• Discovering the Humanities
  • Letters
  • Scriptural References
  • "Desire" by Helen Hoyt
  • A Ride for Liberty—The Fugitive Slaves
  • Introduction
  • Chapter 1: Humanistic Thinking
  • Chapter 2: Growth, Obstacles, and Grit
  • Chapter 3: Individual, Collective, and Identity
  • Chapter 4: Time, Memory, and Impermanence
  • Ontological Exploration on Virtue 1
  • Chapter 5: Life, Death, and Loss
  • Chapter 6: Faith, Knowledge, and Inquiry
  • Chapter 7: Freedom, Law, and Responsibility
  • Ontological Exploration on Virtue 2
  • Chapter 8: Truth, Error, and Perception
  • Up-Hill by Cristina Rossetti
  • Chapter 9: Strength, Humility, and Meekness
  • Chapter 10: Talent, Skill, and Creativity
  • Epilogue
  • Download
  • Translations
  • Music Toolkit

    Like art, music composers combine a series of discrete elements in the production of a unified work. Unlike art, these elements are sonic and temporary; we must experience them in time and through a less descriptive sense. This means that it is very difficult to concentrate on any one moment in music in any detail (like we might with an artwork). Early musicians developed notation as a way to capture and communicate musical content, but let us be wary of thinking that musical notation is tantamout to music. It is not; musical notation is more like a calligraphic transliteration of a musical work (like seeing a painting that was inspired by a poem). Thus, any exploration of music requires significant time and attention to its sonic content. Let's look at some of the elements of music in order to decode its meaning.  


    Melody is the basic building block of the European tradition of music. It consists of a coherent sequence of pitches that has a clear beginning and an end. It is the "tune." Recognizable melodic patterns that are too short to satisfy this definition are called motives. Thus, a melody may consists of a string of motives or two melodies might conclude with similar motives (constituting a kind of musical rhyme). In addition, melodies can have a distinct character; they can be bright and joyful, dark and sober, or monotone and uninteresting. In literary terms, we might think of melody as the statement of a single idea, a sentence, or we might think of them as a character in a narrative. 

    Questions to Consider

    When evaluating a work's melody, consider the following questions:

    1. How would you describe the character of the melody?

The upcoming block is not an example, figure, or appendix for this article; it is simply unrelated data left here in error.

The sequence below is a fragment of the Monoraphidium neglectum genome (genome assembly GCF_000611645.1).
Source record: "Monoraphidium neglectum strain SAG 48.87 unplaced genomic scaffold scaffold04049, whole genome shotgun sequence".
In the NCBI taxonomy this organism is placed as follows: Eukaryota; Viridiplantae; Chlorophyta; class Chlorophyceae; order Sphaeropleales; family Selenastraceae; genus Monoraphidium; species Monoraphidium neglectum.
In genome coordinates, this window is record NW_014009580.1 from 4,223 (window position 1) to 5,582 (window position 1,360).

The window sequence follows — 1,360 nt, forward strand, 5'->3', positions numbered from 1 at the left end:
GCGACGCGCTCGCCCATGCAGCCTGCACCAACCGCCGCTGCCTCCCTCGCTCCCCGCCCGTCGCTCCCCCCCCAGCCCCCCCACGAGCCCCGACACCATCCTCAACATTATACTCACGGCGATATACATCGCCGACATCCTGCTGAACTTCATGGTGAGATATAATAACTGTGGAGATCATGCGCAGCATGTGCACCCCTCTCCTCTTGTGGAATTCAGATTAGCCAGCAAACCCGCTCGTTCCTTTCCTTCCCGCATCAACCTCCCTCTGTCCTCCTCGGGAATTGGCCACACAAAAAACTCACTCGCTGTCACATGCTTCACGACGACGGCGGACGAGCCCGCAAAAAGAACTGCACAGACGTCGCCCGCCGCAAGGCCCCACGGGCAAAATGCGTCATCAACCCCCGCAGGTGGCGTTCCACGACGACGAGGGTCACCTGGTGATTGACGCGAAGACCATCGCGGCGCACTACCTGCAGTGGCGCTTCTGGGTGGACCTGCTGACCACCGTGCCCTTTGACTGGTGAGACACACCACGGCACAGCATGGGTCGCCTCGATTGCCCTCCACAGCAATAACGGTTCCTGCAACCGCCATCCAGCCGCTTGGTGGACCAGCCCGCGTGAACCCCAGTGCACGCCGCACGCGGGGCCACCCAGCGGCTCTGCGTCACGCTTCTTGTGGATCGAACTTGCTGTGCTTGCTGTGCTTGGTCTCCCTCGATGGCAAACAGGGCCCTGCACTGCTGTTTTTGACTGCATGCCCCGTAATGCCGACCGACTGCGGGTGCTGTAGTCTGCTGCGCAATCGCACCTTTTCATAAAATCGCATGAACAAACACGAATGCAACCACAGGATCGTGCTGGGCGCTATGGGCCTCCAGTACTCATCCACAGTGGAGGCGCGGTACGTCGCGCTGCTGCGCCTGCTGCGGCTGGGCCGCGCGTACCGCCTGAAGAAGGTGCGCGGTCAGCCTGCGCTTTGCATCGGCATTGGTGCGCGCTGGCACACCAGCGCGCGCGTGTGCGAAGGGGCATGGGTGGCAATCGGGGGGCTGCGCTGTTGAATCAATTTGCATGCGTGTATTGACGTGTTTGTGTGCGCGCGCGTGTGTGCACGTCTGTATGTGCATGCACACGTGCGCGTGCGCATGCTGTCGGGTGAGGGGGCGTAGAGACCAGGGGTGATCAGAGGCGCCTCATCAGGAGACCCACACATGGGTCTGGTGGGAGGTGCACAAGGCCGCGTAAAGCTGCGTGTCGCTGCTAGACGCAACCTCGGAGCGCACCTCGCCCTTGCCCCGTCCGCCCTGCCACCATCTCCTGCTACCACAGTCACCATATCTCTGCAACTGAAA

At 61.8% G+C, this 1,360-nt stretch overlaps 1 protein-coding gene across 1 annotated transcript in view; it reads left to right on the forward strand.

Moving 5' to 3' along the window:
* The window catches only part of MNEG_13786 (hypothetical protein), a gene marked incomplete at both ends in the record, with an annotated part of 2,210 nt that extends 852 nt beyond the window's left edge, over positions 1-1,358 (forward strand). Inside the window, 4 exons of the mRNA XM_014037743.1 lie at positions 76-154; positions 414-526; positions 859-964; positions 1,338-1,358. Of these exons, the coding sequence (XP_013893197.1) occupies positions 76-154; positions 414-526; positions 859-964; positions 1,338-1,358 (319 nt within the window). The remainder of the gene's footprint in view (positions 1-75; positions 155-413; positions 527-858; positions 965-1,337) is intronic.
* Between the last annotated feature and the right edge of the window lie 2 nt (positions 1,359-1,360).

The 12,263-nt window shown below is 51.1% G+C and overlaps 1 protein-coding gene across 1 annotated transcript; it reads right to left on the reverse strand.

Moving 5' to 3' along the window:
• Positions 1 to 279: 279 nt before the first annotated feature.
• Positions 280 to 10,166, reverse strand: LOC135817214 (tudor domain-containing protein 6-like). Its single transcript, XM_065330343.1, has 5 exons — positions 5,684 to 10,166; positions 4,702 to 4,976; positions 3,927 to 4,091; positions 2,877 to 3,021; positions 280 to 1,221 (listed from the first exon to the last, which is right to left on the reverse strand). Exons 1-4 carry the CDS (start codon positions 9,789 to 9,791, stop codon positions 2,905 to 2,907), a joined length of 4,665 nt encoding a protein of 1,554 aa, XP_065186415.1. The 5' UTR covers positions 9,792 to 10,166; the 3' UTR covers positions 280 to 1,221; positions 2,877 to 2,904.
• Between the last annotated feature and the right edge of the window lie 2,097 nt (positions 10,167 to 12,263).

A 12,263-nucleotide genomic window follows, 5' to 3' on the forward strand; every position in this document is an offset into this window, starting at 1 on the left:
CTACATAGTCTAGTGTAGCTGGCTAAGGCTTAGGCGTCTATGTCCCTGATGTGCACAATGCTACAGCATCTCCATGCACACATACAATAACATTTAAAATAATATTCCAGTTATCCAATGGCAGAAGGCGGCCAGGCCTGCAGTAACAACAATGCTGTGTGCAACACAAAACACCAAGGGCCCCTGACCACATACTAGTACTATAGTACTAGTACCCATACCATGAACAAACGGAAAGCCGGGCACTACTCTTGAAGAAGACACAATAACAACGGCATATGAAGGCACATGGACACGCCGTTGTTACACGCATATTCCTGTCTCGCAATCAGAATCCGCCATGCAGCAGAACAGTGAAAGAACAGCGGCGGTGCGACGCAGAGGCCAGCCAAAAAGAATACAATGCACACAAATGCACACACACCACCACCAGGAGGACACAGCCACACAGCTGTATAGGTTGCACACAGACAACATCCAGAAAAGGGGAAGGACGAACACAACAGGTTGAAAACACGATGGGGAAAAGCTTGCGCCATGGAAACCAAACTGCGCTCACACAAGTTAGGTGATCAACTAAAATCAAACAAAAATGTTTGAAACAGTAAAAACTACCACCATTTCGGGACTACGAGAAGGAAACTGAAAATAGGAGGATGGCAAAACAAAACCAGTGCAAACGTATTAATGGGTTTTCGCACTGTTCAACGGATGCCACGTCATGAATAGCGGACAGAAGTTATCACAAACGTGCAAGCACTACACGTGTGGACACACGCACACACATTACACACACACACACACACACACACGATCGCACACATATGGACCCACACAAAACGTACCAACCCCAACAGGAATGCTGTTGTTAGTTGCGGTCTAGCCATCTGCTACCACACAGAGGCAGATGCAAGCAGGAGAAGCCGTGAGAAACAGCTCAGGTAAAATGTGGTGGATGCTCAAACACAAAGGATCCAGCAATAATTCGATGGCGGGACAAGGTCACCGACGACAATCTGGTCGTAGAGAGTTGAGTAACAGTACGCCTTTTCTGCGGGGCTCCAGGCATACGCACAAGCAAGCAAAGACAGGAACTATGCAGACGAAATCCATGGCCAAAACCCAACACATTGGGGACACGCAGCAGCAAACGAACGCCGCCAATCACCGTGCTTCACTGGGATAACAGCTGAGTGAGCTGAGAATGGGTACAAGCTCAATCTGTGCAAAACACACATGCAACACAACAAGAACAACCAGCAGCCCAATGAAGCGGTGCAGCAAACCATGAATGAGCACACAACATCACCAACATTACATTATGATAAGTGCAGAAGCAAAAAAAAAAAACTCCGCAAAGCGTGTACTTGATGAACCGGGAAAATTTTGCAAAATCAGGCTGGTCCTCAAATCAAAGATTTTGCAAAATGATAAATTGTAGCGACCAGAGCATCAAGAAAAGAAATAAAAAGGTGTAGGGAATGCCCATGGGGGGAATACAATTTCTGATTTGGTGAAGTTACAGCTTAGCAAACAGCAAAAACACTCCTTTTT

2. What are the components of the melody in this particular work? (Are there motives?)
    3. In what ways does the melody contribute to the coherence of the overall work?  


    Harmony occurs when two or more pitches sound simultaneously. In music that is built upon a harmonic scaffolding (most art and popular music since the 1800s), the melody drives harmony, and the harmony takes a supporting role. Composers often use harmony as a way to add "color," opting for pitches that create various combinations of combined sounds and that transmit generally understood emotional gestures (we often perceive minor harmonies, for instance, as sad). Harmony can have a rhythm that is independent from the melody, progress at a faster or slower rate, anticipating or responding to melodic movement.    

    Questions to Consider

    When evaluating a work's harmony, consider the following questions: 

    1. How frequently does the harmony change in this piece? 
    2. How many pitches does the composer combine to produce the harmony? 
    3. Does the composer establish and frequently return to recognizable harmonies? Why?
    4. How does the composer's use of harmony contribute to the overall work? 


    Often composers will vary the way melodies or harmonies interact with one another. This is called musical texture. There are a few textures that you should know. Monophony consists of a single unaccompanied melody. In this texture there is no harmony at all. Composers employ polyphony by presenting multiple independent melodies at once. This might be through a technique like a round (such as "Row, Row, Row Your Boat"), through a more robust version of a round called a fugue, or through deploying unrelated simulantous melodies called counterpoint. Often composers weave these melodies together like a musical braid. Most popular music today uses a texture called homophony, in which the composer engages only one melody with harmonic support (often through a sequence of chords). Finally, improvised musical styles, like jazz, often employ musical texture called heterophony, in which two identical melodies sound simultaneously, one with embellishments that are often improvised. 

    Questions to Consider

    When evaluating a works texture, consider the following questions: 

    1. What kind of texture(s) does the composer employ? 
    2. How does the composers choice of texture affect your experience of the piece? 
    3. In what ways does the texture interact with other elements of the work (including the poetry if it is a song)?